Take an old log from the forest and if possible position and secure it to the railings running around the deck or your bird feeding station. The log above has been used by the clingers and creepers of the bird world, such as woodpeckers and nuthatches as shown below.
Although there is no sign of food on the log, the nuthatch searches for insects in the cracks in the wood. With a little patience, you may be rewarded with a super photograph.
What's This? ~~~~~~~~~~~~~~~~~~~~~~~~~~~~~~~~~~~~~~~~~~~~~~~~~~~~In this new feature, can you figure out what this cropped close-up is? Is it a bug, rock, butterfly or something else completely? This month's is perhaps a bit harder than the last one, so we've made it a bit bigger.
You'll find the answer below.
Joke of the Month ~~~~~~~~~~~~~~~~~~~~~~~~~~~~~~~~~~~~~~~~~~~~~~~~~~~~
Why does the mushroom always get invited to parties?
Because he's a fun guy.
|Notes from Around the Inn
We had a number of people submitting images to help us complete out provincial and state wildflower
page but we could still use a few more to fill in some missing spots.
CANADA - Newfoundland and Labrador: Purple Pitcher Plant
Northwest Territories: Mountain Avens
Nova Scotia: Mayflower
Nunavut: Purple Saxifrage
Prince Edward Island: Ladyslipper
Quebec: Blue Flag Iris
Saskatchewan: Western Red Lily
USA - Arizona: Saguaro Cactus Blossom
Delaware: Peach Blossom
Iowa: Wild Prairie Rose
North Dakota: Wild Prairie Rose
Ohio: Scarlet Carnation
Wisconsin: Wood Violet
If you can help out with any of these, that would be great. Please e-mail
Just a Reminder
We mentioned a few months ago that it would be a useful idea to pick a few bullrushes and save them until the spring. Well, spring is close by and that means nesting season and it's time to put the bullrushes out.
Hopefully the bullrush fluff will attract some birds as they search for some suitable nesting material. Above, an Anna's Hummingbird takes advantage of the situation, and below, a Pine Siskin.Add a Google Gadget to Your iGoggle Homepage
You can now add a gadget to your iGoogle hompage featuring images from the our website. It's colourful, free and easy. For more information visit the Inn's Add a Google Gadget page.
You may have noticed that we've been placing more and more featured books on our various pages. We receive a very small commission from anything purchased through the Inn on Amazon.ca or Amazon.com - not just recommended books - which all helps pay for our webspace and other expenses. So please, shop with us and support our project!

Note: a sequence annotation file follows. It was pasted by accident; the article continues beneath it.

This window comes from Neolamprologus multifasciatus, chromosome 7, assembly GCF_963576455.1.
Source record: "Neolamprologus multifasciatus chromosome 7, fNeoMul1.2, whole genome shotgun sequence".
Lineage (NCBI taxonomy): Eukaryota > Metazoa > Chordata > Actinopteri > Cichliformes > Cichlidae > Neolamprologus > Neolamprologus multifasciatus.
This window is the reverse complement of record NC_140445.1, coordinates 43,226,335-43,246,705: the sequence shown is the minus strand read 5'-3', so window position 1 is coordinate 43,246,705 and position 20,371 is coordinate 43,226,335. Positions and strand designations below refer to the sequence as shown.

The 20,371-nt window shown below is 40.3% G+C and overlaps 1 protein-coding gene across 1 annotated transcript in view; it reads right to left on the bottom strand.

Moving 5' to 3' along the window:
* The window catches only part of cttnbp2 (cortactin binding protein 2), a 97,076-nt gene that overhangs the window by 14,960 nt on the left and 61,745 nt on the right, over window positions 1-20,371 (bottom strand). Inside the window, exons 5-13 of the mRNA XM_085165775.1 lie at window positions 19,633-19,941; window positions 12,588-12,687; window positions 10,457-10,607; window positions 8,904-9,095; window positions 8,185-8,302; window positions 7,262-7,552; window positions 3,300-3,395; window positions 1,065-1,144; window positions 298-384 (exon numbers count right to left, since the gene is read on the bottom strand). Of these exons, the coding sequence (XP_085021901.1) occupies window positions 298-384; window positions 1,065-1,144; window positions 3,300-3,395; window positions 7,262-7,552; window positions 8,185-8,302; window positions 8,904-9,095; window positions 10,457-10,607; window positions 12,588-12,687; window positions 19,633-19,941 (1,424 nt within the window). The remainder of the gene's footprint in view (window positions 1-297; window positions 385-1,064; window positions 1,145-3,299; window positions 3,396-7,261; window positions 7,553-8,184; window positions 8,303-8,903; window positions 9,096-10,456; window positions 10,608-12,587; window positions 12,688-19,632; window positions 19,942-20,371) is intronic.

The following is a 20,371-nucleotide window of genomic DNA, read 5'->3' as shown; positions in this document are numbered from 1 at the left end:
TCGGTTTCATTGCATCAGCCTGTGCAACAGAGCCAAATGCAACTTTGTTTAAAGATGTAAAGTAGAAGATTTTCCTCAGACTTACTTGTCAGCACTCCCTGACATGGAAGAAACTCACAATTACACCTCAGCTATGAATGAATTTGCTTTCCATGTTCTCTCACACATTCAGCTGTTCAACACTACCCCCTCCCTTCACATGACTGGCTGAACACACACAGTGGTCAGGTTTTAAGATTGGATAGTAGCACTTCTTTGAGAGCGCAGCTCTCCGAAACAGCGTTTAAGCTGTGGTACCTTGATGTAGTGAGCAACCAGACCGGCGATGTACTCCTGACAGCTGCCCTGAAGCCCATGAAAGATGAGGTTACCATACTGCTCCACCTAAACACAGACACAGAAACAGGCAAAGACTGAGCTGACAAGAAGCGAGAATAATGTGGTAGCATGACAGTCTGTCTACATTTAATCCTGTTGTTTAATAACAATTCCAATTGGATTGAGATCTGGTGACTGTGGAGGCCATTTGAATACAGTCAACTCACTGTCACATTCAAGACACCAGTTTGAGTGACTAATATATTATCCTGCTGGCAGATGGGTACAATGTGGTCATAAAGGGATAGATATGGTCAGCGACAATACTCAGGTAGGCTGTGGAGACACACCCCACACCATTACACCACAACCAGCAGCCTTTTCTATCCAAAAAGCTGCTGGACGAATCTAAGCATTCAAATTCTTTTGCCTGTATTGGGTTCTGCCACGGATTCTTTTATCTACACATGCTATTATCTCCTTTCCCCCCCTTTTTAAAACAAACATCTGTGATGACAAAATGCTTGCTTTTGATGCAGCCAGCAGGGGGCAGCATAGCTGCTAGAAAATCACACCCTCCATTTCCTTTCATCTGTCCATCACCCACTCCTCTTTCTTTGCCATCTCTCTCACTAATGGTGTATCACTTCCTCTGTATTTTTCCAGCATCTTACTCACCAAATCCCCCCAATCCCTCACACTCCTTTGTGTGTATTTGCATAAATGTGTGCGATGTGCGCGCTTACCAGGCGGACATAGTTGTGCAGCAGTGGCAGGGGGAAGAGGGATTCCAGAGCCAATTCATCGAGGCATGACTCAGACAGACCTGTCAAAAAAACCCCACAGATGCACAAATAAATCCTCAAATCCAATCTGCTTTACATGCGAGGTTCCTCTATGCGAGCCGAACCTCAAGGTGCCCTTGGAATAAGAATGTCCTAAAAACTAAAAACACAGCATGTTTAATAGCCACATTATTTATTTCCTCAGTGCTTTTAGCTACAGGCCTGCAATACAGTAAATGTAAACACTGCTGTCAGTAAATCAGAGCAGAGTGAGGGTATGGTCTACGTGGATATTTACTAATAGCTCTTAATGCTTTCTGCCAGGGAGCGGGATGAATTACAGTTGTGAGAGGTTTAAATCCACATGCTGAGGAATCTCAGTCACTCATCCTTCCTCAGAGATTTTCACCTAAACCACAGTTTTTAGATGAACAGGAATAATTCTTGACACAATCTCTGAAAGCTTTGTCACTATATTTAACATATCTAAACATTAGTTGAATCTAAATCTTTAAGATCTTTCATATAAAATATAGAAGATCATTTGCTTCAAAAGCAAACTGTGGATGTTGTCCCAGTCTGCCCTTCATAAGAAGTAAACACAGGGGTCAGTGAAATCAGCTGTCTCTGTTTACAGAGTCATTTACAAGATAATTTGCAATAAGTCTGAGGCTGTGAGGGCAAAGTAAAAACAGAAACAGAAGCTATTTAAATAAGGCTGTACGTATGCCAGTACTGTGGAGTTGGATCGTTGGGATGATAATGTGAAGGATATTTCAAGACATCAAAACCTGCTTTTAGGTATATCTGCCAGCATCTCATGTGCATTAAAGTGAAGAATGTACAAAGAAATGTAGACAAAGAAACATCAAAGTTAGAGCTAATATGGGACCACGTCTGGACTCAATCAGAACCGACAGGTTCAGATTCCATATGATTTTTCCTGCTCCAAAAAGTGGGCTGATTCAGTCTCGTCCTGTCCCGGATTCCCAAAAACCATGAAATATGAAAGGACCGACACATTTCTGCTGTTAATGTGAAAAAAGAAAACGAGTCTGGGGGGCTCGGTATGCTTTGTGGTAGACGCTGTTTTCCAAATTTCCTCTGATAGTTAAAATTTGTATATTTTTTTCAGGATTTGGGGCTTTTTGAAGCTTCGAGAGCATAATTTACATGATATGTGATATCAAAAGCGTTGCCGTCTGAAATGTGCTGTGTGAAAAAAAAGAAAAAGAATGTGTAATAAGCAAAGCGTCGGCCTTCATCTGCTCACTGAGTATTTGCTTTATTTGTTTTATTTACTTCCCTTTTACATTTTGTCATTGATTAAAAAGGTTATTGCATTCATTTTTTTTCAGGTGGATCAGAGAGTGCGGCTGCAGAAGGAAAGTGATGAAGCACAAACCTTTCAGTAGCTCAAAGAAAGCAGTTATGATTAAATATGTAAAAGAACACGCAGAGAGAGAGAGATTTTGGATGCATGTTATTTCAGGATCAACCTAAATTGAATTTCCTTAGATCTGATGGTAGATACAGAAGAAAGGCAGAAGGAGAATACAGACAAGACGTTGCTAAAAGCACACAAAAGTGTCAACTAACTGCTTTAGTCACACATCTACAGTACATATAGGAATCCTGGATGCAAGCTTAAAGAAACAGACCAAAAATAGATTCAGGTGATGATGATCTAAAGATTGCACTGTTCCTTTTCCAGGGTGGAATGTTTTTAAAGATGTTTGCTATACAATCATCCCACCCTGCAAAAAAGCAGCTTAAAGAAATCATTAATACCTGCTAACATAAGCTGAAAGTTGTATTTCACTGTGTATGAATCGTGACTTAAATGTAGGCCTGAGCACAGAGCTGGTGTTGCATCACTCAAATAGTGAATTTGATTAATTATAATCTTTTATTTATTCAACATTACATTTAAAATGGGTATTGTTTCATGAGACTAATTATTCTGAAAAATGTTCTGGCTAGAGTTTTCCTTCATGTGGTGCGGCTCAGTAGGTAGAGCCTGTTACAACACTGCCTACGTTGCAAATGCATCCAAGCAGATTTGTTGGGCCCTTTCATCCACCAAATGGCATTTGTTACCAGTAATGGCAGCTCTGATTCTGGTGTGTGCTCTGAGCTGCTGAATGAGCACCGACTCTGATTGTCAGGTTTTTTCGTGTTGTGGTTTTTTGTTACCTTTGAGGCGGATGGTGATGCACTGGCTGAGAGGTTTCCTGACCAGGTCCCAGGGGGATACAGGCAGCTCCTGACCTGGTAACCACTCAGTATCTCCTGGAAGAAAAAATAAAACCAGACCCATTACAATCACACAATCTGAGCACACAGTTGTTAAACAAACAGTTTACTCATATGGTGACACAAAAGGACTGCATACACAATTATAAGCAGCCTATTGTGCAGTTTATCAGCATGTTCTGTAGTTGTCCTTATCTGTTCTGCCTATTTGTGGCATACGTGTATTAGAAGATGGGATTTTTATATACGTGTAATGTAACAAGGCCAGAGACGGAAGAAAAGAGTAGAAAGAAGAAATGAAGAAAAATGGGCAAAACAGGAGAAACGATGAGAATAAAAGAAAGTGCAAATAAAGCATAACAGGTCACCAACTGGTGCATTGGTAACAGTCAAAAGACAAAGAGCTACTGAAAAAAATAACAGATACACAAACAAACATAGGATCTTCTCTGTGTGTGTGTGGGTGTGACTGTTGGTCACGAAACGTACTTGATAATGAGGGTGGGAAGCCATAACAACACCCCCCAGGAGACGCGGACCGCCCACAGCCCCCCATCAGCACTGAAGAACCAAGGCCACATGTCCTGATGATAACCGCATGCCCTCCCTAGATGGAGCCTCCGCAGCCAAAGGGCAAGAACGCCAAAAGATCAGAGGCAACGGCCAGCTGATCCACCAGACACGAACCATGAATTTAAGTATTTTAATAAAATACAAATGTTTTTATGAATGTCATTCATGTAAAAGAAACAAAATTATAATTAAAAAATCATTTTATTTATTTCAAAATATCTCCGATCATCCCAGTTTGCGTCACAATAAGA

Pay-Pal Accepted - or a cheque!
We have had a few people inquire about donating to help with our costs. Apart from making a purchase through amazon.ca or amazon.com (see above) you can help out by making a credit card donation through Pay Pal. Just click on the Pay Pal logo on the main home page or site map. If you don't want to use a credit card and would prefer a contribution by cheque, simply e-mail us or write to address at the bottom of this newsletter and we'll be happy to send the details for that to you. Thanks again for your support!
If you're a new subscriber to Whispers
you might be interested to know that past issues are available online - simply click here
. We upload the issues as new ones are released, so as you receive this edition we will be uploading last month's issue.Next Issue
Our next issue will be in your inbox during the first week of April. See you then!
~~~~~~~~~~~~~~~~~~~~~~~~~~~~~~~~~~~~~~~~~~~~~~~~~~~~Starlings are one of North America's worst bird pests. An invasive species, they were introduced in 1890 by an American othnithologist who released 60 pairs in New York's Central Park. They're now found across the continent.
~~~~~~~~~~~~~~~~~~~~~~~~~~~~~~~~~~~~~~~~~~~~~~~~~~~~If you guessed a Rockweed, Fucus gardneri, then that's amazing!
To learn about rockweeds, seaweeds and all sorts of marine life, drop by the Inn's Lagoon Trail.
Spread the Word ~~~~~~~~~~~~~~~~~~~~~~~~~~~~~~~~~~~~~~~~~~~~~~~~~~~~~~~~~Please spread the word about our project by passing on our website information to friends and other nature lovers. You can also forward this newsletter by clicking on the "forward e-mail" link at the bottom of this newsletter.
Any other ideas and suggestions are always welcome. Send us an e-mail!